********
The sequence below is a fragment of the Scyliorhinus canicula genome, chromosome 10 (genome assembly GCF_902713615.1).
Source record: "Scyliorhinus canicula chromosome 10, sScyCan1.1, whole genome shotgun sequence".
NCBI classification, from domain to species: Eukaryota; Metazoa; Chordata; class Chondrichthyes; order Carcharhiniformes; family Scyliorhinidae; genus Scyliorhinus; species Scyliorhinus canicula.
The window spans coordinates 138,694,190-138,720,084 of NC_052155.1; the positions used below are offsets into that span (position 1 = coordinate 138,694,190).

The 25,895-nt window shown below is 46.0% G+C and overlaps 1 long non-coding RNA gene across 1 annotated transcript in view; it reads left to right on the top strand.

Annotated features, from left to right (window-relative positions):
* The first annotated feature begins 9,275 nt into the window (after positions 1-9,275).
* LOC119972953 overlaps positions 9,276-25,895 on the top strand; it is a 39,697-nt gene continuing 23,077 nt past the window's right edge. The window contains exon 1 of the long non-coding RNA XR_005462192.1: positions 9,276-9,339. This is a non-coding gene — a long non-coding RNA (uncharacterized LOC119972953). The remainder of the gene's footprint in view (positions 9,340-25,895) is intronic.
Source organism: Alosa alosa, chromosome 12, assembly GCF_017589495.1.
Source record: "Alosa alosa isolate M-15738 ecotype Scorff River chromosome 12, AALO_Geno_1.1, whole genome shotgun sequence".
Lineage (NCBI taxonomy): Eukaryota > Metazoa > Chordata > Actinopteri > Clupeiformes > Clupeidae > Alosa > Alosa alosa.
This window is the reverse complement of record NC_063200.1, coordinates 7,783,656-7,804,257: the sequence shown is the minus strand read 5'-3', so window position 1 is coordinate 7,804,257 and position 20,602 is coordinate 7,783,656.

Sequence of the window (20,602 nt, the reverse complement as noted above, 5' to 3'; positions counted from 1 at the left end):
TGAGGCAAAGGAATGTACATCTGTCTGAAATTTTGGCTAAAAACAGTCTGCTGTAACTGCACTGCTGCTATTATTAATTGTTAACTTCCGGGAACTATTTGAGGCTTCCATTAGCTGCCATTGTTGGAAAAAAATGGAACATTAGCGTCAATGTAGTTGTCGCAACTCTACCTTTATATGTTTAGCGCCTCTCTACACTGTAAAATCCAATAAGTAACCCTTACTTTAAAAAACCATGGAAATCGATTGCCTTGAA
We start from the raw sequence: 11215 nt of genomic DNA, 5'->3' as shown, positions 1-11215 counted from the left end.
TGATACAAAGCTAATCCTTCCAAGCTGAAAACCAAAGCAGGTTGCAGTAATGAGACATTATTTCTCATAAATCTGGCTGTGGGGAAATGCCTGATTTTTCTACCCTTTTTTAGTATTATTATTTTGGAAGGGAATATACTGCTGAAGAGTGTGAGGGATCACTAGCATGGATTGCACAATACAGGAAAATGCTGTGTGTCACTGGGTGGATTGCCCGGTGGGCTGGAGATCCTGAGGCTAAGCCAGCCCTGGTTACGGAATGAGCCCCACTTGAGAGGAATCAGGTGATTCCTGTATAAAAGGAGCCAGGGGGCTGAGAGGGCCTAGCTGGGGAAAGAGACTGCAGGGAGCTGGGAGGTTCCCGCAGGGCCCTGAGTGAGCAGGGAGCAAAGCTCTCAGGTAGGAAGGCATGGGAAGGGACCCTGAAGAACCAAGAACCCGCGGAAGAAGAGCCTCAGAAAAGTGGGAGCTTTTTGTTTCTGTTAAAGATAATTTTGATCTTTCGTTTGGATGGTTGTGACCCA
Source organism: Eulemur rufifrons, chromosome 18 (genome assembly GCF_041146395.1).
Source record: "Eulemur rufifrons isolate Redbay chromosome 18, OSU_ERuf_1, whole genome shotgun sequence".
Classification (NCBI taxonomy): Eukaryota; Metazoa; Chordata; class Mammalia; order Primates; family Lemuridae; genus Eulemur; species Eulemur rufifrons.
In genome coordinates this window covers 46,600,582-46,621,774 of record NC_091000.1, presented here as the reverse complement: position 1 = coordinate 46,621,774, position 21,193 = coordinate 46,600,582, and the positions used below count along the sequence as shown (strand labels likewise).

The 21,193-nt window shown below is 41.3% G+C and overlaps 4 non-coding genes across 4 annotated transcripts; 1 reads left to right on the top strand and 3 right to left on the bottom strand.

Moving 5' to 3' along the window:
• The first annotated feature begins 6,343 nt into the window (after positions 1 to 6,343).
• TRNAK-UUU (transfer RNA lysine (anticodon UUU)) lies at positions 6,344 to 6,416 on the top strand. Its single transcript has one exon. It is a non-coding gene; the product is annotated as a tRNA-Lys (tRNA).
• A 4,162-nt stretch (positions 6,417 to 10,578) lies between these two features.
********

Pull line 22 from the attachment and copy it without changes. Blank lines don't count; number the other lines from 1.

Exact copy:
Moving 5' to 3' along the window: